The coming school year in Laconia, Gilford, and Inter-Lakes is scheduled to start on Sept. 8 — the day after Labor Day. The first day of school in the Shaker District is set for a week earlier — on Aug. 31.
“The general desire is to bring students back to school,” Tucker told the Laconia School Board on June 14. “What this will look like remains to be seen.” He amplified that comment after the meeting, saying: “It won’t be 2,000 students coming back to school all at once. That’s not going to happen.”
Tucker said 80 percent of those responding to a survey taken in June want children to be back in school this fall. About 700 people — school staff, parents, and students in grades five through 12 received the survey, he said.
Surveys were conducted this month in the Shaker, Gilford, and Inter-Lakes districts.
What school transportation will look like is another question.
Tucker told the School Board that with social-distancing restrictions buses will be only able to carry a fraction of the students they have in the past — between 15 and 36 percent.
The state guidelines state that districts should consider urging parents to transport their own children to and from school rather than rely on school buses where social distancing could be hard to enforce.
Tucker acknowledged there may be parents who feel their children will not be safe on a bus, but he stressed that Laconia is determined to provide bus transportation to all those students who qualify. The school district’s policy states students who live more than 1½ miles from their school can ride the bus.
(State law requires school districts to provide bus transportation to students in grades 1 through 8 who live 2 miles or more from school. While transportation for high school students is not required, all area school districts provide it.)
Beitler agreed that transportation is a big part of the school reopening puzzle.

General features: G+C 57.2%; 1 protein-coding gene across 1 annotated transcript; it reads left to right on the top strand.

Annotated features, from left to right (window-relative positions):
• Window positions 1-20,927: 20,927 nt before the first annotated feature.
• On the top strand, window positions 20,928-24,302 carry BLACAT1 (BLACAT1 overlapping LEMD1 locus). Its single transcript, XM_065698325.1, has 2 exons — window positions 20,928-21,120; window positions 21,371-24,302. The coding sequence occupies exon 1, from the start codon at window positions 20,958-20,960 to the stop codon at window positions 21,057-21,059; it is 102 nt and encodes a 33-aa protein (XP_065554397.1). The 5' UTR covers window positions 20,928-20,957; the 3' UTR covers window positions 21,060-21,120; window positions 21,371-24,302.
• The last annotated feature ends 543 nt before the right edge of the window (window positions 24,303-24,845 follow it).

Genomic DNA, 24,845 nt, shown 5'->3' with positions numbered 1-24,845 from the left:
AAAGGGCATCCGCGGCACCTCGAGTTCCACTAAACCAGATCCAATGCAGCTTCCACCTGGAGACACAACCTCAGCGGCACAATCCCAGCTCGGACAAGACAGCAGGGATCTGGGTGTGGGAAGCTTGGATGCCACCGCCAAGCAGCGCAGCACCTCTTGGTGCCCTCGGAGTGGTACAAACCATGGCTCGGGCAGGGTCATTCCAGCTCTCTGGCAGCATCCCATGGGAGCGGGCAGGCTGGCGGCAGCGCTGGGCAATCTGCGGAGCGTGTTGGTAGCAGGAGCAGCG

“The question is how can we get everyone there, and can (the bus company) get everyone there safely,” he said.
As those working to come up with reopening proposals dig further into the specifics, they discover the complexities of the task.
For example, Tucker said the logistics of using a hybrid instruction at the high school level may be different than at an elementary school because high school students move from one classroom to another throughout the day while younger students usually stay together as a group for the whole day.
The state guidelines stress that districts need to come up with reopening plans that are flexible so they can be changed if necessary as the number COVID cases across the state and locally changes.
Beitler said the operation of Gilford schools needs to be based on sound and up-to-date data.
“We need more data,” he said, “and people to manage it all.”
Belknap County so far accounts for 1.5 percent of the number of the state’s COVID cases, according to information provided by the state Department of Health and Human Services. There are eight active cases in the county, according to the latest report.
Because of the unprecedented nature of the pandemic, even once school boards approve their respective reopening plans they may need to be adjusted either in the weeks before classes resume or even after students are back inside the buildings.
“It’s like building a plane and flying it at the same time,” Laconia High School Principal Robert Bennett said.